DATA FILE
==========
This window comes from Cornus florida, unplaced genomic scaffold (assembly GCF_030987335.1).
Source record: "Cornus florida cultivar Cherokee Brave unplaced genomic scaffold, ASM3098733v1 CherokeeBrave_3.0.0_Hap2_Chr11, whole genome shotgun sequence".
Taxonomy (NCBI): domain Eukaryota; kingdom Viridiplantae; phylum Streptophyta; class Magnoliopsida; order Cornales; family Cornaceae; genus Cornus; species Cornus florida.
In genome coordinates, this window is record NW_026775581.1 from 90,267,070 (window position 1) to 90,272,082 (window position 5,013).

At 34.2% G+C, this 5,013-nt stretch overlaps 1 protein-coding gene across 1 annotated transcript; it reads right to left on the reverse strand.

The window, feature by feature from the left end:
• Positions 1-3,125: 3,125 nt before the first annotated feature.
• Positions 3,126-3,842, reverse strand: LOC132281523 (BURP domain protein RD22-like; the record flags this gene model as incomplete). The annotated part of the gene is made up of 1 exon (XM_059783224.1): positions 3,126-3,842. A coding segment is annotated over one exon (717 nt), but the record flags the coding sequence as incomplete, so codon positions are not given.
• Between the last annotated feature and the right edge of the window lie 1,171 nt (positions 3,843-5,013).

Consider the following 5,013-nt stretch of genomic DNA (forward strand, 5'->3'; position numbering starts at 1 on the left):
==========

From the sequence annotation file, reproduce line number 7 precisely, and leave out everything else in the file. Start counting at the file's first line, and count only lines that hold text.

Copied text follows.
• Positions 1-3,125: 3,125 nt before the first annotated feature.